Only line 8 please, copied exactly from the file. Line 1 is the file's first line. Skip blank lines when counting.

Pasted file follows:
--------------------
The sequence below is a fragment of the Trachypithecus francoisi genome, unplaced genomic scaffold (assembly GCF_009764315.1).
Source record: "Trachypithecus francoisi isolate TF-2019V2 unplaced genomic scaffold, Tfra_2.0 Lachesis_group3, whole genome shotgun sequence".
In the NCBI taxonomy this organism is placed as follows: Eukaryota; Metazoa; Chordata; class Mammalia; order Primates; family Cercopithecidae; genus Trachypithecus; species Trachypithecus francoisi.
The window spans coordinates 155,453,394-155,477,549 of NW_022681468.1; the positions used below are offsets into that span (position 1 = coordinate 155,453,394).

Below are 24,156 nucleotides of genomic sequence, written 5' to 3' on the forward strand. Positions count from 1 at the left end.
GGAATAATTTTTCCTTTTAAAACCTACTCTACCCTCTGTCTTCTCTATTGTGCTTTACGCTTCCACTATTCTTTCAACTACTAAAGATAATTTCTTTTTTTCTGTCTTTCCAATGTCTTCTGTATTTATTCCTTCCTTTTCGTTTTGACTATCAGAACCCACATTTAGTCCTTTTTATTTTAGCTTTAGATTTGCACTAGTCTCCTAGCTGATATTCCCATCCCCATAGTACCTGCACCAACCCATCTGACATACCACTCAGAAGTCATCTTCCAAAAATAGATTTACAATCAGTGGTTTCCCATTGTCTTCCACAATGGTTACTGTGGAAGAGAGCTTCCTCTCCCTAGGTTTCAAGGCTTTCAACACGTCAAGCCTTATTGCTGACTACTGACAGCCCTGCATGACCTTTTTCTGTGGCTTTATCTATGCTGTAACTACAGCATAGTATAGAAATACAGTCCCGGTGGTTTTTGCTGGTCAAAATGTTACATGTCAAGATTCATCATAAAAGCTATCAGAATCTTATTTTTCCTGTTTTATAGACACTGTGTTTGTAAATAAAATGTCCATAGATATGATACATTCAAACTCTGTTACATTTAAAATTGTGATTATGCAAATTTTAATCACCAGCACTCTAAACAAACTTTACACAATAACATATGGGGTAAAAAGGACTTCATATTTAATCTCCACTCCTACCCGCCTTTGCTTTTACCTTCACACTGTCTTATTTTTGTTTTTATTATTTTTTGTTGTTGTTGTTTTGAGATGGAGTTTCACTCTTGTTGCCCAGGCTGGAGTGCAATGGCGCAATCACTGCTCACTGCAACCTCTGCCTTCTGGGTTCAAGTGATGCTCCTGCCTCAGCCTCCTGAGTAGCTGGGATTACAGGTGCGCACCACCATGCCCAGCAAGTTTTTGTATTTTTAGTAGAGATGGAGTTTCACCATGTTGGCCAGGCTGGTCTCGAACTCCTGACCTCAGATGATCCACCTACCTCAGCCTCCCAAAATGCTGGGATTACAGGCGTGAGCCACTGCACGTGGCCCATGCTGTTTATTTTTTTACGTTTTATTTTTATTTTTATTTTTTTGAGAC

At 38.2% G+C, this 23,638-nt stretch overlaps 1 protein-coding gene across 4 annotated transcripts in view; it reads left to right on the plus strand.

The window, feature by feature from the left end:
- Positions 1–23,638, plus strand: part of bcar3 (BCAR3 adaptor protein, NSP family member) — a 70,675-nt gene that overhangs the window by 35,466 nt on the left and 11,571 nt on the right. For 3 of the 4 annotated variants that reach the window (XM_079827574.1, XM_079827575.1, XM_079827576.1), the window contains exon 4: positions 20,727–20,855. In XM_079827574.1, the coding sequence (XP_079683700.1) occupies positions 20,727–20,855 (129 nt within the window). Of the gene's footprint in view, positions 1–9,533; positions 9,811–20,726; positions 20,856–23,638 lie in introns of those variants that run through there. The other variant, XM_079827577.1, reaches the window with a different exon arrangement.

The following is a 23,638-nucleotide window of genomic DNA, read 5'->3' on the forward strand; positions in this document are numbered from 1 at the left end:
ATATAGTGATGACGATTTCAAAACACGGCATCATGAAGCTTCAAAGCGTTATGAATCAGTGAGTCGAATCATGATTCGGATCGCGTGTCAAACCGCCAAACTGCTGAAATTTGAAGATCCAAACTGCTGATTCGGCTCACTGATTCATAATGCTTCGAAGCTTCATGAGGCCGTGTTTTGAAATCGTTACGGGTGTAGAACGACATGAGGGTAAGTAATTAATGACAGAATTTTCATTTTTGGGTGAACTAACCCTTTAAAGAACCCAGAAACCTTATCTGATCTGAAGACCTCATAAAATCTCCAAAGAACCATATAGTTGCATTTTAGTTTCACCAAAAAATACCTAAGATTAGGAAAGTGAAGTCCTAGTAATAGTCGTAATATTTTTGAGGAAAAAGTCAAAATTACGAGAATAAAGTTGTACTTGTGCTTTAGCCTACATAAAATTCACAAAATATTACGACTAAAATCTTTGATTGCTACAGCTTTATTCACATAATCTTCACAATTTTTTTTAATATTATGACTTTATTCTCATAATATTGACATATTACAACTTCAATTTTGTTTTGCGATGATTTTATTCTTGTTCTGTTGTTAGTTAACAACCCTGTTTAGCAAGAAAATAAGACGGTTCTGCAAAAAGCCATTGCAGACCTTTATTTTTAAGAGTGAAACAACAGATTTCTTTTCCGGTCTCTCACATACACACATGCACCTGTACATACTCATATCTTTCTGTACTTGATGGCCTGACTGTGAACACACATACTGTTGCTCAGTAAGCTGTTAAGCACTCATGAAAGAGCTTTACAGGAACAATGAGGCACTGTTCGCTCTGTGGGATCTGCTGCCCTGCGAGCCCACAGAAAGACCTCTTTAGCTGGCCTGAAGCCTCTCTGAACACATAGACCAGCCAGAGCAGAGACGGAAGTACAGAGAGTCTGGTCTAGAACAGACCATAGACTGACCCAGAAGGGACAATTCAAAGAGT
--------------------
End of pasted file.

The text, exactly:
The window, feature by feature from the left end: